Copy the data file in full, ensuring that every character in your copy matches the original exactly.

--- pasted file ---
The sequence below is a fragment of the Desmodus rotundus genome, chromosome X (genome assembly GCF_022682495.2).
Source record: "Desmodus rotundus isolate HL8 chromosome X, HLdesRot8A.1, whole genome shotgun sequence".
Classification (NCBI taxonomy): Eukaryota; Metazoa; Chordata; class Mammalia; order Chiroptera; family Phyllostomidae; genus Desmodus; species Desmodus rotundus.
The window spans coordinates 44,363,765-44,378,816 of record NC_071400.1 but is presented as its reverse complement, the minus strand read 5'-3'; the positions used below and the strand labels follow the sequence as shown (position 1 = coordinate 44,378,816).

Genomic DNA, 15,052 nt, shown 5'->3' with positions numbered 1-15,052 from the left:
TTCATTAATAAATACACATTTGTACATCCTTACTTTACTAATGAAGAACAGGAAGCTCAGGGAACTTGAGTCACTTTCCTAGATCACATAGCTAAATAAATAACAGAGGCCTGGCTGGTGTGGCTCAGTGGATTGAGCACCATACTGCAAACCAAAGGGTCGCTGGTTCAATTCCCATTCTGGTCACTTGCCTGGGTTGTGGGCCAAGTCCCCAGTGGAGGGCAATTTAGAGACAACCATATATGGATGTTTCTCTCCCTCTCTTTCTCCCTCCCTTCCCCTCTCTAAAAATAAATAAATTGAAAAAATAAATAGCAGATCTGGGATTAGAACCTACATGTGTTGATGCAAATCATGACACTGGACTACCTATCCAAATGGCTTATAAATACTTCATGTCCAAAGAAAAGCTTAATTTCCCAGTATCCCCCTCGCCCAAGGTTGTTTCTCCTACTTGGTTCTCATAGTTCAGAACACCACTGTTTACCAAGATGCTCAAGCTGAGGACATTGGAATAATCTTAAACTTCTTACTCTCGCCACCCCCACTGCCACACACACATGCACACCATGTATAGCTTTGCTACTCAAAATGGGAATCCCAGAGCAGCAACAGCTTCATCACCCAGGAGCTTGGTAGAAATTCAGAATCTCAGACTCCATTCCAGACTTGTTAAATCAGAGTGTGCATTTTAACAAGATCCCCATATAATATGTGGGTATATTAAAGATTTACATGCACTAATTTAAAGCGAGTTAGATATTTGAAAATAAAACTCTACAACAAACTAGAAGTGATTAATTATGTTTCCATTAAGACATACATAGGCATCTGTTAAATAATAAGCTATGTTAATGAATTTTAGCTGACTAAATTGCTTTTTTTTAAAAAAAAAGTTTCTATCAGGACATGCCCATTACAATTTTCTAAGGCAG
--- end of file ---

The sequence below is a fragment of the Desmodus rotundus genome, chromosome X (genome assembly GCF_022682495.2).
Source record: "Desmodus rotundus isolate HL8 chromosome X, HLdesRot8A.1, whole genome shotgun sequence".
Classification (NCBI taxonomy): Eukaryota; Metazoa; Chordata; class Mammalia; order Chiroptera; family Phyllostomidae; genus Desmodus; species Desmodus rotundus.
The window spans coordinates 44,363,765-44,378,816 of record NC_071400.1 but is presented as its reverse complement, the minus strand read 5'-3'; the positions used below and the strand labels follow the sequence as shown (position 1 = coordinate 44,378,816).

Genomic DNA, 15,052 nt, shown 5'->3' with positions numbered 1-15,052 from the left:
TTCATTAATAAATACACATTTGTACATCCTTACTTTACTAATGAAGAACAGGAAGCTCAGGGAACTTGAGTCACTTTCCTAGATCACATAGCTAAATAAATAACAGAGGCCTGGCTGGTGTGGCTCAGTGGATTGAGCACCATACTGCAAACCAAAGGGTCGCTGGTTCAATTCCCATTCTGGTCACTTGCCTGGGTTGTGGGCCAAGTCCCCAGTGGAGGGCAATTTAGAGACAACCATATATGGATGTTTCTCTCCCTCTCTTTCTCCCTCCCTTCCCCTCTCTAAAAATAAATAAATTGAAAAAATAAATAGCAGATCTGGGATTAGAACCTACATGTGTTGATGCAAATCATGACACTGGACTACCTATCCAAATGGCTTATAAATACTTCATGTCCAAAGAAAAGCTTAATTTCCCAGTATCCCCCTCGCCCAAGGTTGTTTCTCCTACTTGGTTCTCATAGTTCAGAACACCACTGTTTACCAAGATGCTCAAGCTGAGGACATTGGAATAATCTTAAACTTCTTACTCTCGCCACCCCCACTGCCACACACACATGCACACCATGTATAGCTTTGCTACTCAAAATGGGAATCCCAGAGCAGCAACAGCTTCATCACCCAGGAGCTTGGTAGAAATTCAGAATCTCAGACTCCATTCCAGACTTGTTAAATCAGAGTGTGCATTTTAACAAGATCCCCATATAATATGTGGGTATATTAAAGATTTACATGCACTAATTTAAAGCGAGTTAGATATTTGAAAATAAAACTCTACAACAAACTAGAAGTGATTAATTATGTTTCCATTAAGACATACATAGGCATCTGTTAAATAATAAGCTATGTTAATGAATTTTAGCTGACTAAATTGCTTTTTTTTAAAAAAAAAGTTTCTATCAGGACATGCCCATTACAATTTTCTAAGGCAG